What We Mean When We Say “Femme”: A Roundtable

Femmes. We live in different places. We’re different ages. We have different gender identities. Some of us are people of color, some of us are white. In this representative sample, we are Autostraddle writers, or artists, or musicians, or educators, or all of these things. The only thing we have in common is that we’re queer and that, in our own deeply personal way, we breathe life into the word femme. But like so many other differences, we don’t agree on what the word femme means to us. This is the beauty of gender fluidity. We live in a world where it is totally possible to claim the same word as someone else and completely disagree on what the word means.

In organizing this roundtable, I did have some questions in mind, like: what does the word femme mean to you, personally? Do you think there is a generational difference in how people think the word should be used? Do you tie your experience of femme to emotional labor, or care work? What are your femme roots? And do you lean on a queer femme aesthetic to signal your queerness, and if so, do you think this aesthetic has been co-opted? The answers revealed the exciting ways the queer world is living the word femme, right now, in this moment. Spoiler alert: we’re more visible and resilient than ever before.


Rudy 

rudyface

There was a time when I could have identified as femme, but I didn’t know any other femmes, and no one told me that it was okay to be femme.  When I started being openly queer, I was really femme, but people kept saying: “nobody knows you’re queer.” Eventually, I thought that I couldn’t look femme and also be queer. I thought it was impossible to be both at the same time. But I started to feel entitled to reclaim femme after finding out about people like Leah Lakshmi. I saw her and thought, “Oh my god, this is a brown person, a disabled person, and a person who is into witchy things.” It was huge to find people who were interested in all of these different things that resonated with me.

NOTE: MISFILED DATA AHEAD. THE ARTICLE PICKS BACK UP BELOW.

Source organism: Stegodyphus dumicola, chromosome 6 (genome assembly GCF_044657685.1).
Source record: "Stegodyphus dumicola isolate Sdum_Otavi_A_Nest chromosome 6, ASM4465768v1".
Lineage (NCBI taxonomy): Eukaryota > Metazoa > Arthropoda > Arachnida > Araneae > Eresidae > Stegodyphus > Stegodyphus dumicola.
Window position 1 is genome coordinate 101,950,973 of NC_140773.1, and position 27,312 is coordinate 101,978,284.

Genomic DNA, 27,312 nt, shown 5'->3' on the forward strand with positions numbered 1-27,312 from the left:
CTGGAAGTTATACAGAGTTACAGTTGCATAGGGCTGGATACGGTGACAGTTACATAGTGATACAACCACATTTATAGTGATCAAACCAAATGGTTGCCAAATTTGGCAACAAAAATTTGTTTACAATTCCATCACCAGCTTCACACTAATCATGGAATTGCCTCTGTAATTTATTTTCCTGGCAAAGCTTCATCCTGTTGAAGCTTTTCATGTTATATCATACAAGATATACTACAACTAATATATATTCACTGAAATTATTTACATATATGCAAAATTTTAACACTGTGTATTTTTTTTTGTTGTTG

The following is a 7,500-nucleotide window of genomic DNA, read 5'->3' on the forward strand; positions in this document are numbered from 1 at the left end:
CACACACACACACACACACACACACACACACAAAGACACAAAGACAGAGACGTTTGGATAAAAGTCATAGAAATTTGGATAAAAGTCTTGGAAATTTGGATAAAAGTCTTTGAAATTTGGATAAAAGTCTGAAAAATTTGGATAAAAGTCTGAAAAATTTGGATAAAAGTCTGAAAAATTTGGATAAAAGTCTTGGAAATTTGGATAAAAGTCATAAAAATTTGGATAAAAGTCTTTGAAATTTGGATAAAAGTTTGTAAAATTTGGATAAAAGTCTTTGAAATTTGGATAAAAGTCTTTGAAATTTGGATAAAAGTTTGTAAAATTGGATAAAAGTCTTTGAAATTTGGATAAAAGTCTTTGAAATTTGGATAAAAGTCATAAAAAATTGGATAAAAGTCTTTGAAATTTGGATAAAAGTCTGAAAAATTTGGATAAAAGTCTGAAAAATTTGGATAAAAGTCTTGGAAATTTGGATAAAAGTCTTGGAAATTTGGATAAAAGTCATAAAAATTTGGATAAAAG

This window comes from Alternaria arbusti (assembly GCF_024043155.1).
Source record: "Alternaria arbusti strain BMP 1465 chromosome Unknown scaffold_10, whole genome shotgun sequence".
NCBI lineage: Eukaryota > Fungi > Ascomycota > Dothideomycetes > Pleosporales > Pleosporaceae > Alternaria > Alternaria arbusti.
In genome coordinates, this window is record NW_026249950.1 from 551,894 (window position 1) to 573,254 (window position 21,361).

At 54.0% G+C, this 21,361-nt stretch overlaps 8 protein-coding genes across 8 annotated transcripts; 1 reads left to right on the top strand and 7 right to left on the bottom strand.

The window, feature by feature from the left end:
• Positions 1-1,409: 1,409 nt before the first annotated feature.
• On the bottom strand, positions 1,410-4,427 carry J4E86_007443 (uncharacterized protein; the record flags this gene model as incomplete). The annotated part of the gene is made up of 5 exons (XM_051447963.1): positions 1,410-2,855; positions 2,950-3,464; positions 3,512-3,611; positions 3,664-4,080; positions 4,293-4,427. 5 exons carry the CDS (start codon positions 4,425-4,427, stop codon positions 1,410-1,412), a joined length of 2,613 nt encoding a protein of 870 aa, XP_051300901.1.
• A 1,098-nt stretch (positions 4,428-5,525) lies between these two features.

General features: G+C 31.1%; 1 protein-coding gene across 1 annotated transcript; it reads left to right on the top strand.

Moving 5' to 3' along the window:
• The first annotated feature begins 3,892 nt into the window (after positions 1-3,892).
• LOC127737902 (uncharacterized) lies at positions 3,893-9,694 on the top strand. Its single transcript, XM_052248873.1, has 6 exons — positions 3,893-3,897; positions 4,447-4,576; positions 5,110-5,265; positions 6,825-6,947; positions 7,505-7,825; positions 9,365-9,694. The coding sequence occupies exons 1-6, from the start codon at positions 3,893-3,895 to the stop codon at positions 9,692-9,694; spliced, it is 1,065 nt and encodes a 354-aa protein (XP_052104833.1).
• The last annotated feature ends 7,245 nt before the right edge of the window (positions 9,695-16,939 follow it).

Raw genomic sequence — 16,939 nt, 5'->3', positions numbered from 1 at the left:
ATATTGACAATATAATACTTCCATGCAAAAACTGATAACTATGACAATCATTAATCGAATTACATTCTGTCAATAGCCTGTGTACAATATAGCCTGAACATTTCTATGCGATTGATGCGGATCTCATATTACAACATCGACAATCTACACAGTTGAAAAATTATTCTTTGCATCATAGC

None of the ways I describe femme are based on how someone looks. When I re-discovered femme, it was really linked to witchy things, and spirituality, and care work. Femme is connected to emotional labor and healing. It’s based on the energy you put into the world, the connection you make with people and the care you have for them. It’s allowing a particular kind of tenderness to be part of your identity. That might sound really woo-woo, but it’s true. It’s not just an aesthetic. Having something based on just aesthetics is really dangerous because it removes the politics from things.

There are people today who are angry, they think that only women should call themselves femme. They think that if you’re not a lesbian or bisexual woman and you’re calling yourself femme, you’re contributing to an erasure or appropriation of the history of lesbian and bisexual women. These people are talking in a really binary way. In my observation, it seems to be a generational thing. But the people who are most affected by these opinions are trans women or transfeminine people, and I feel like if trans women and transfeminine people are telling you that you’re doing something fucked up, cis women should listen to that. Also, all of these people who have identified as femme over the decades, who knows if they would have identified as women if they had the language then that we have now? Maybe some of those people would have been like, “yeah I’m femme, but I’m also non-binary.”


Aja 

ajaface